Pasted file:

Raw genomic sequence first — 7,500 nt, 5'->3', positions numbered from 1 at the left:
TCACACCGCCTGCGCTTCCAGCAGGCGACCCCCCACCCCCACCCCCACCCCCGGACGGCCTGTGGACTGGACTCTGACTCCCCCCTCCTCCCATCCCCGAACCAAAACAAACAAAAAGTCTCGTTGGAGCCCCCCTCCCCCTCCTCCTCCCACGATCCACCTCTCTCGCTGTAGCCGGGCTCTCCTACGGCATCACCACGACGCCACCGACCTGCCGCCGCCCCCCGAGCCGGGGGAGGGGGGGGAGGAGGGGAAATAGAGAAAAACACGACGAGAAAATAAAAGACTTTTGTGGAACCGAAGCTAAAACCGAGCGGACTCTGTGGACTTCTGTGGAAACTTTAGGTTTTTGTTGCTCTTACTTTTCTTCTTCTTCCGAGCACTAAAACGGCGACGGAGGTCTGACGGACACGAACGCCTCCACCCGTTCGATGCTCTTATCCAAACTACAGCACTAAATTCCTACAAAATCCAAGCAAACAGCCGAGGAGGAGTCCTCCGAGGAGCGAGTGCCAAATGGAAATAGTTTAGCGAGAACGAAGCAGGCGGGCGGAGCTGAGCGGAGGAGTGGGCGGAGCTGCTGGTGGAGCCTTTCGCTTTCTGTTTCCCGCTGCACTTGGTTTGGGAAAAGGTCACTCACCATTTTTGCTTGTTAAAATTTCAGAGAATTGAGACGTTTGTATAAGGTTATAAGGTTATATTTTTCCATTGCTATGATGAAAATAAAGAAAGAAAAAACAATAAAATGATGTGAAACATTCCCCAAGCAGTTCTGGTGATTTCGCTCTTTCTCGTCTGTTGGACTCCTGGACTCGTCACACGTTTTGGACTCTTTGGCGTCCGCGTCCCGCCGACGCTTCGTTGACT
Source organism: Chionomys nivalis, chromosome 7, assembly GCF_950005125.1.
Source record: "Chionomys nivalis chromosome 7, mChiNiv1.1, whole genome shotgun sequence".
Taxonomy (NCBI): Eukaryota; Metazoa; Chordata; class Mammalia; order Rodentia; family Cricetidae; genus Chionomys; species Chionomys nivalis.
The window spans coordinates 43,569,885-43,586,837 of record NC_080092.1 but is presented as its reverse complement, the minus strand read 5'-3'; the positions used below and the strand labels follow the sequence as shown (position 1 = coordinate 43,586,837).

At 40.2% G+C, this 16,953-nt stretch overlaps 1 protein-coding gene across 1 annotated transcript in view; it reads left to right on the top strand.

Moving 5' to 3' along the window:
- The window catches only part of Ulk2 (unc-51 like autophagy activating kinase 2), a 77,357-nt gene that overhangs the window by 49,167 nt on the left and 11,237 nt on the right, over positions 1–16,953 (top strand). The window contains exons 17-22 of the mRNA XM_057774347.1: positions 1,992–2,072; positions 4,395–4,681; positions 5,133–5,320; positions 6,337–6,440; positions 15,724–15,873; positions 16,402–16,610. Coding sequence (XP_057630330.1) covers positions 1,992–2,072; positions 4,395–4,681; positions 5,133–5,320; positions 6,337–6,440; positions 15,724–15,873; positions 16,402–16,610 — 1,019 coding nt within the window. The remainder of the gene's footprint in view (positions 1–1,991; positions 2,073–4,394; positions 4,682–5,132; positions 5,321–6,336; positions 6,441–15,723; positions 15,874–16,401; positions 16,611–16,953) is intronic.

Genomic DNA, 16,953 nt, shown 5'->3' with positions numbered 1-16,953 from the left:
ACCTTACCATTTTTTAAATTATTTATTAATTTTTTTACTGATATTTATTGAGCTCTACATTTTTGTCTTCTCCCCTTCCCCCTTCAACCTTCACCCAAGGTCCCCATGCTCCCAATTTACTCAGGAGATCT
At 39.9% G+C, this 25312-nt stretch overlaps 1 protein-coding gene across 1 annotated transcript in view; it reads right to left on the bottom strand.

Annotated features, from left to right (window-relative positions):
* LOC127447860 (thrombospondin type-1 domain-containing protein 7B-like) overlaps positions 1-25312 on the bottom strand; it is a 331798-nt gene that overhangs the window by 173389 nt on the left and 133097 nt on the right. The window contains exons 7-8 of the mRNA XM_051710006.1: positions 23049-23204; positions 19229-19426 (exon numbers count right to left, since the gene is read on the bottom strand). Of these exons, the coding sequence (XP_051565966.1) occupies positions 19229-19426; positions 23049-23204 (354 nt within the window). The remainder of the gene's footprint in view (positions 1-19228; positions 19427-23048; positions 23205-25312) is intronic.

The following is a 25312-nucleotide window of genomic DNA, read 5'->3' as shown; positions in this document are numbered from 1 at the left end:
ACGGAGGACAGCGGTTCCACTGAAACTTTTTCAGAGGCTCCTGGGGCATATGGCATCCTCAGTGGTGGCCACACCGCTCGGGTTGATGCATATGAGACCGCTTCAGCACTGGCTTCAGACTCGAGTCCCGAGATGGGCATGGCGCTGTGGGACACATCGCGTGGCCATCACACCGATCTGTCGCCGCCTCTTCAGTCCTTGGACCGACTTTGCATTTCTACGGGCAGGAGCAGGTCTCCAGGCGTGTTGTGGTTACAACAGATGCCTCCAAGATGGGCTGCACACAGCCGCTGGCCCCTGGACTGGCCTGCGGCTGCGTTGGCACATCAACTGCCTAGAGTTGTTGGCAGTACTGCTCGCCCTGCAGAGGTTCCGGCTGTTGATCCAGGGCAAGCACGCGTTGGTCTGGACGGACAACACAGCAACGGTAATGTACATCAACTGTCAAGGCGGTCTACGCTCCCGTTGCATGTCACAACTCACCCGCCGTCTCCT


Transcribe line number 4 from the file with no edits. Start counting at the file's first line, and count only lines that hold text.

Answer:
Source record: "Chionomys nivalis chromosome 7, mChiNiv1.1, whole genome shotgun sequence".